It doesn’t really seem like we should need this principle at all to do that. The values are implicit in the other seven principles. But the reality is that those seven principles haven’t helped us make nearly enough progress on dismantling racism and other oppressions and building Beloved Community. 

The other seven principles do not explicitly express the ethical and spiritual thread that we need to live into a multicultural anti-racist anti-oppression vision for our religious communities and our world. Otherwise, we would already have made a lot more progress. We need a common language, a common understanding, and an ethical and spiritual framework that we can collectively point to and hold ourselves and each other accountable to.

Adopting The 8th Principle is a starting point toward being accountable toward these goals. It would help us renew our commitment to this work and fulfill the potential of the existing principles.

Third, love is central to our faith. It is a hallmark of Universalism, in particular. “God is Love.” That motto is right there on the pulpit. Yet it’s nowhere to be found in the principles. I reread the principles several times just to be sure. While I can hardly believe it possible, the word “love” is not mentioned in the seven principles. The word “compassion” is. So is “community.” There are lots of references to values that would ideally promote love. Still, the word “love” is not there.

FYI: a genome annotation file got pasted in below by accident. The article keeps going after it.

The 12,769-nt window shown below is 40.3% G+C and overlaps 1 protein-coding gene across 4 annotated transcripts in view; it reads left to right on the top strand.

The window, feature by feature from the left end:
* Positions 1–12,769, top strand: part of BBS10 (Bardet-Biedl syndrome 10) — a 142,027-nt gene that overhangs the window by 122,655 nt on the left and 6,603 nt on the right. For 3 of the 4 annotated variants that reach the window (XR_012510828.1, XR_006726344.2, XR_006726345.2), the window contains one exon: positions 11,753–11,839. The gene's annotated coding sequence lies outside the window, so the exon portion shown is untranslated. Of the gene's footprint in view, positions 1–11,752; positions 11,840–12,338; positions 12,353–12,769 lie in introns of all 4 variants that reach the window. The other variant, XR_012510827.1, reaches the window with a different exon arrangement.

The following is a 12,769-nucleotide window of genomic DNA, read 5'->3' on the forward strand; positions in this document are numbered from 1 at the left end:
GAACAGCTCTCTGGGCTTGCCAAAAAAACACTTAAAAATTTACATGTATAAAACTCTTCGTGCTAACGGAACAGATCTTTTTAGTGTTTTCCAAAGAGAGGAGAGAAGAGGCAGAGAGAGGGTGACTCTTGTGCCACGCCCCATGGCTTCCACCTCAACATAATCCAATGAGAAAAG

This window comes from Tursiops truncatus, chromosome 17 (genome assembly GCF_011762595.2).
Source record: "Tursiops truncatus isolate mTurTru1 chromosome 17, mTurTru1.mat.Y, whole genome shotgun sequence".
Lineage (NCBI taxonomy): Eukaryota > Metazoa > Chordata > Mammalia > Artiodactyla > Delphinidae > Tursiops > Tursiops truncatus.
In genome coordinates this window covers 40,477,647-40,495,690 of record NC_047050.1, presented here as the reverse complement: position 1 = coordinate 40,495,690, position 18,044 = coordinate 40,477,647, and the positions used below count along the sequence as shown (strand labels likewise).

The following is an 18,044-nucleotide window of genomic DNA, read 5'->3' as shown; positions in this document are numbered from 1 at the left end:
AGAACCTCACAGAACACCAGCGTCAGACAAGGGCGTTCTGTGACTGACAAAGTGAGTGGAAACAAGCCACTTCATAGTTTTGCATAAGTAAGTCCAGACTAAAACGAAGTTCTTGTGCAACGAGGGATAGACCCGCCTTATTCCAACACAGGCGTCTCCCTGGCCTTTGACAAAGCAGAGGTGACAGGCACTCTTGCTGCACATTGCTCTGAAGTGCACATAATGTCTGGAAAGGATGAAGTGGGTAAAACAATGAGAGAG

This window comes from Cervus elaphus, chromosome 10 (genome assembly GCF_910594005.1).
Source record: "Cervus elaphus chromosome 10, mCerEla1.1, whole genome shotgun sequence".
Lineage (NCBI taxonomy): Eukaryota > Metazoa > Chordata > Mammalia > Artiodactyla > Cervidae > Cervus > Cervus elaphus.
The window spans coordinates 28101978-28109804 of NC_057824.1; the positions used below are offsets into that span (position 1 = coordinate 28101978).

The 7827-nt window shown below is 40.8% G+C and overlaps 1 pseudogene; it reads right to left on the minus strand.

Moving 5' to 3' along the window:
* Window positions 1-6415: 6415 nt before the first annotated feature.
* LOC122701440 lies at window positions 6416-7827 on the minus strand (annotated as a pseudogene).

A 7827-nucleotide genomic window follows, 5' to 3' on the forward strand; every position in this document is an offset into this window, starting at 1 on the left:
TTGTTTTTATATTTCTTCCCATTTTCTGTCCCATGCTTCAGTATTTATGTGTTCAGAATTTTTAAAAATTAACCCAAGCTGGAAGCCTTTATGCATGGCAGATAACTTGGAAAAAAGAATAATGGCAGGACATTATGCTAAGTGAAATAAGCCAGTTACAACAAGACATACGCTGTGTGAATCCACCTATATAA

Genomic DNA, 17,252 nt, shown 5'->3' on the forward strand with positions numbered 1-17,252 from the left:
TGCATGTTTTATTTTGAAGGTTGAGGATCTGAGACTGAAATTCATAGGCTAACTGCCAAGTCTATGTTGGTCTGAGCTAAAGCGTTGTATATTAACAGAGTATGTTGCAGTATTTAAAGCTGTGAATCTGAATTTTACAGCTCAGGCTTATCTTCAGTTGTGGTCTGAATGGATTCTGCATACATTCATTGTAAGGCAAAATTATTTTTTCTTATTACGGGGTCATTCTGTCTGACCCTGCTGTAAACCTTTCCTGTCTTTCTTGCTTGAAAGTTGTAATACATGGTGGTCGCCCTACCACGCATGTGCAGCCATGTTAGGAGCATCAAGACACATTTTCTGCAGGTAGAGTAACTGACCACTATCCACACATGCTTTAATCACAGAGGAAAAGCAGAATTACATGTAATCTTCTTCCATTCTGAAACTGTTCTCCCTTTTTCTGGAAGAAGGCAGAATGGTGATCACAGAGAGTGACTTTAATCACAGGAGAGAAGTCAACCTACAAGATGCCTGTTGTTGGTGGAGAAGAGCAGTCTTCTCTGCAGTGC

The phrase “Beloved Community” would encapsulate that call to love. The term Beloved Community was coined in the 20th century by the philosopher Josiah Royce. He was a  member of the Fellowship of Reconciliation, the largest interfaith  peace organization in the country. It was grounded in the philosophy and methods of nonviolence and reconciliation.

The term was made popular by Dr. Martin Luther King Jr. in the 1950s. Rev. Mykal Slack who is a Unitarian Universalist minister and part of the Transforming Hearts Collective of Unitarian Universalism, the group that created the new curriculum “Trans Inclusion in Congregations,” describes Beloved Community this way:

For King, Beloved Community was a goal to be achieved. It was a vision for how the world could be. And it really began with recognizing this notion that we are in fact all different people. We’re different people and we show up with different ideals, different values, different understandings about how the world works. We exist in the world in different ways. ( in-congregations)